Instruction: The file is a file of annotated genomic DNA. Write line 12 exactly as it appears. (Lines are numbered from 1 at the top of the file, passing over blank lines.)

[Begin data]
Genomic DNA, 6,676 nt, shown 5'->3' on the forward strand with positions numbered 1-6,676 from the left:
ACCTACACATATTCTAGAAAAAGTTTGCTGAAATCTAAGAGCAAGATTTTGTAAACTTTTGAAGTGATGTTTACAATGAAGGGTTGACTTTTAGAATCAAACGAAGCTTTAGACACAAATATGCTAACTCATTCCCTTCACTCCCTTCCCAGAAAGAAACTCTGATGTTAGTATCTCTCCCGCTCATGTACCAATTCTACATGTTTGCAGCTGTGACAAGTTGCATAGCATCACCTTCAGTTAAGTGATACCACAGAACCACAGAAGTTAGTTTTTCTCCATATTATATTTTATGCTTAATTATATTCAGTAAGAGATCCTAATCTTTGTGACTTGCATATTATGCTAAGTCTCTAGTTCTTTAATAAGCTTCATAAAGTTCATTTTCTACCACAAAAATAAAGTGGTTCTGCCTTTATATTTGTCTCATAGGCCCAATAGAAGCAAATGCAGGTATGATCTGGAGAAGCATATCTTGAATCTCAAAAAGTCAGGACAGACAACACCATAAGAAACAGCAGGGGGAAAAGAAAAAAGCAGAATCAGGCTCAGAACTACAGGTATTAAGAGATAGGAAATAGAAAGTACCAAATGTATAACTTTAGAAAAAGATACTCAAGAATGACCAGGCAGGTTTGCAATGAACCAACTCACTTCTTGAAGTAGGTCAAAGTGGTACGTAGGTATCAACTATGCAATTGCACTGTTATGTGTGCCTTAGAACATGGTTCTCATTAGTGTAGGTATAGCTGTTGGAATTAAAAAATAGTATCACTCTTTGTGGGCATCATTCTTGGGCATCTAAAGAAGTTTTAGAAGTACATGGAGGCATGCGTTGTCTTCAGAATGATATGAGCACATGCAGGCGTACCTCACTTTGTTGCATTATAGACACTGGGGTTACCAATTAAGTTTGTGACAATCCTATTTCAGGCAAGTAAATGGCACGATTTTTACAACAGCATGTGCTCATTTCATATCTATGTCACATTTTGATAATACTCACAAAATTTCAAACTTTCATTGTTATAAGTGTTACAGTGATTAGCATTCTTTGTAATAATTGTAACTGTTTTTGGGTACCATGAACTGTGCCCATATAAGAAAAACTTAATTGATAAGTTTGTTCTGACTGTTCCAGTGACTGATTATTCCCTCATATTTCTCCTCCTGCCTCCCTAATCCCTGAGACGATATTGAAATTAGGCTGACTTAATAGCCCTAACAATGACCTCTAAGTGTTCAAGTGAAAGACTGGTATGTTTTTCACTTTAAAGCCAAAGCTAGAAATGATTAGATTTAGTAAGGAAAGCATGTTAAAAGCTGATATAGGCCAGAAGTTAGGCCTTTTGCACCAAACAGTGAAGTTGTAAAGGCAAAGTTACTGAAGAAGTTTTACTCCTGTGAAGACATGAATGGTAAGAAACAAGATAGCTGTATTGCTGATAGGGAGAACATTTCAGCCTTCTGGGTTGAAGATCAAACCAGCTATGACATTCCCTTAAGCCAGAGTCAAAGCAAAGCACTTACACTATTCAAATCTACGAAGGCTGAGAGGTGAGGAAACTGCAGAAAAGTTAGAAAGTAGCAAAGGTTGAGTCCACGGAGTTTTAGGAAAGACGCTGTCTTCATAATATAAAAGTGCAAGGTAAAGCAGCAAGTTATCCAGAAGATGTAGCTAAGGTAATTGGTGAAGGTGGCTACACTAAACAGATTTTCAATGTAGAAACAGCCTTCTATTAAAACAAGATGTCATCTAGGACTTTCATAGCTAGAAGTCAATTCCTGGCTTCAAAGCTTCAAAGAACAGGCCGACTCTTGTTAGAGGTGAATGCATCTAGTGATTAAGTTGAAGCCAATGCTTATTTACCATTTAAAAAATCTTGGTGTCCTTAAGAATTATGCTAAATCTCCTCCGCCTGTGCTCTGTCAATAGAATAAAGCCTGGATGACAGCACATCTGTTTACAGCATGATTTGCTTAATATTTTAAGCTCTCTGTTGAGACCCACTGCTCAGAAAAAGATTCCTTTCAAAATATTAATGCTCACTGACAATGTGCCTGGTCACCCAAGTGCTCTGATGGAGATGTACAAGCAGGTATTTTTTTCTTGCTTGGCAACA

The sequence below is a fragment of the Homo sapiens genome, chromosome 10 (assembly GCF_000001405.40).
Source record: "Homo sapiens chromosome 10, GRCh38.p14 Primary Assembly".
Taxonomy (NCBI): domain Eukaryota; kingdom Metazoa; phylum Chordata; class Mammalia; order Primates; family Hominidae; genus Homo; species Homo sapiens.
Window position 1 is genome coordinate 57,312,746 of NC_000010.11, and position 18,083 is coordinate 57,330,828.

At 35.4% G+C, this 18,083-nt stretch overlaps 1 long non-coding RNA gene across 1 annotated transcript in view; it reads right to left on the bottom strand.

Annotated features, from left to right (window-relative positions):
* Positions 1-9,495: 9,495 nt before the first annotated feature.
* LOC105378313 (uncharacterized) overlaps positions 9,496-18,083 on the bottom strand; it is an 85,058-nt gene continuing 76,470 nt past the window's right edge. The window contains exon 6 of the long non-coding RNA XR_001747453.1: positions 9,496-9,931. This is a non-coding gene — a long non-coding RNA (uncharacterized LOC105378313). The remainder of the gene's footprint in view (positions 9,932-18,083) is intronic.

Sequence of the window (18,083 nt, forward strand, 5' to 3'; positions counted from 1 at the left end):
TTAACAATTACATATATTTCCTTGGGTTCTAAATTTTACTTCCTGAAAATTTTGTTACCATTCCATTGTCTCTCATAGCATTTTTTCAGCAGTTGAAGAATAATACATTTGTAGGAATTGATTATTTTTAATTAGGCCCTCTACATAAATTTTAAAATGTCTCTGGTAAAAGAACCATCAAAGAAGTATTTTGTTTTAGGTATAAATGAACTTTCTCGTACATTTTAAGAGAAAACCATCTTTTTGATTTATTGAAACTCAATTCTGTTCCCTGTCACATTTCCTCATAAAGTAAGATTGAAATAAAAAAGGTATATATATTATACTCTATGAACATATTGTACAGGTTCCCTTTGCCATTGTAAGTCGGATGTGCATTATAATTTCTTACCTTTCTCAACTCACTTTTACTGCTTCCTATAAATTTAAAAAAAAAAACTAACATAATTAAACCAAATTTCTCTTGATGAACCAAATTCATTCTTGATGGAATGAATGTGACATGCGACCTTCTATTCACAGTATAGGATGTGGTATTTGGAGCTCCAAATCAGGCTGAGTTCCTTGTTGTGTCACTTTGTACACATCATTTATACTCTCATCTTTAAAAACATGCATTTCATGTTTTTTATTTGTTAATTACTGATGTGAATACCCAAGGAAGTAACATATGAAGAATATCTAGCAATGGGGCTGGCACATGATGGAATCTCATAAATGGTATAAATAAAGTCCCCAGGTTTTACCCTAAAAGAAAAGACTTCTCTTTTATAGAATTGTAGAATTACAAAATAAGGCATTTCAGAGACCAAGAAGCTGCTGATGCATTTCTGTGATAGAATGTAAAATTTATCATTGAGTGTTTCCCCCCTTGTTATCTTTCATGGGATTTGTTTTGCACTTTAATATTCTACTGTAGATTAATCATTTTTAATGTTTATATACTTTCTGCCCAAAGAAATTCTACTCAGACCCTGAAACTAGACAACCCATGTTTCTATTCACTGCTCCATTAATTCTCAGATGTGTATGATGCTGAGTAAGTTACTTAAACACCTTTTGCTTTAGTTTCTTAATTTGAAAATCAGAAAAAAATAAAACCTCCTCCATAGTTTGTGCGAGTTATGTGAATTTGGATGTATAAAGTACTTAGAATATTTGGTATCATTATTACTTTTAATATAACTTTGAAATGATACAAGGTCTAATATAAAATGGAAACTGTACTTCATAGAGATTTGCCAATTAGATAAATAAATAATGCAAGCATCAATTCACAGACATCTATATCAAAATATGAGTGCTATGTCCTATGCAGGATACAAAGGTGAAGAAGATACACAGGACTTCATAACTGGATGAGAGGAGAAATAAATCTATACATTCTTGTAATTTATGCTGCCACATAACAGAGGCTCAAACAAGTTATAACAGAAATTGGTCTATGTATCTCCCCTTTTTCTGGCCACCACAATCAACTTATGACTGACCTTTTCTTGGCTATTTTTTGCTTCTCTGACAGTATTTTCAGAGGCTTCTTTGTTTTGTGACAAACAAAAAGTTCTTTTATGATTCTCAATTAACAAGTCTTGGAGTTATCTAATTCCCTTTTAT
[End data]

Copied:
TTAACAATTACATATATTTCCTTGGGTTCTAAATTTTACTTCCTGAAAATTTTGTTACCATTCCATTGTCTCTCATAGCATTTTTTCAGCAGTTGAAGAATAATACATTTGTAGGAATTGATTATTTTTAATTAGGCCCTCTACATAAATTTTAAAATGTCTCTGGTAAAAGAACCATCAAAGAAGTATTTTGTTTTAGGTATAAATGAACTTTCTCGTACATTTTAAGAGAAAACCATCTTTTTGATTTATTGAAACTCAATTCTGTTCCCTGTCACATTTCCTCATAAAGTAAGATTGAAATAAAAAAGGTATATATATTATACTCTATGAACATATTGTACAGGTTCCCTTTGCCATTGTAAGTCGGATGTGCATTATAATTTCTTACCTTTCTCAACTCACTTTTACTGCTTCCTATAAATTTAAAAAAAAAAACTAACATAATTAAACCAAATTTCTCTTGATGAACCAAATTCATTCTTGATGGAATGAATGTGACATGCGACCTTCTATTCACAGTATAGGATGTGGTATTTGGAGCTCCAAATCAGGCTGAGTTCCTTGTTGTGTCACTTTGTACACATCATTTATACTCTCATCTTTAAAAACATGCATTTCATGTTTTTTATTTGTTAATTACTGATGTGAATACCCAAGGAAGTAACATATGAAGAATATCTAGCAATGGGGCTGGCACATGATGGAATCTCATAAATGGTATAAATAAAGTCCCCAGGTTTTACCCTAAAAGAAAAGACTTCTCTTTTATAGAATTGTAGAATTACAAAATAAGGCATTTCAGAGACCAAGAAGCTGCTGATGCATTTCTGTGATAGAATGTAAAATTTATCATTGAGTGTTTCCCCCCTTGTTATCTTTCATGGGATTTGTTTTGCACTTTAATATTCTACTGTAGATTAATCATTTTTAATGTTTATATACTTTCTGCCCAAAGAAATTCTACTCAGACCCTGAAACTAGACAACCCATGTTTCTATTCACTGCTCCATTAATTCTCAGATGTGTATGATGCTGAGTAAGTTACTTAAACACCTTTTGCTTTAGTTTCTTAATTTGAAAATCAGAAAAAAATAAAACCTCCTCCATAGTTTGTGCGAGTTATGTGAATTTGGATGTATAAAGTACTTAGAATATTTGGTATCATTATTACTTTTAATATAACTTTGAAATGATACAAGGTCTAATATAAAATGGAAACTGTACTTCATAGAGATTTGCCAATTAGATAAATAAATAATGCAAGCATCAATTCACAGACATCTATATCAAAATATGAGTGCTATGTCCTATGCAGGATACAAAGGTGAAGAAGATACACAGGACTTCATAACTGGATGAGAGGAGAAATAAATCTATACATTCTTGTAATTTATGCTGCCACATAACAGAGGCTCAAACAAGTTATAACAGAAATTGGTCTATGTATCTCCCCTTTTTCTGGCCACCACAATCAACTTATGACTGACCTTTTCTTGGCTATTTTTTGCTTCTCTGACAGTATTTTCAGAGGCTTCTTTGTTTTGTGACAAACAAAAAGTTCTTTTATGATTCTCAATTAACAAGTCTTGGAGTTATCTAATTCCCTTTTAT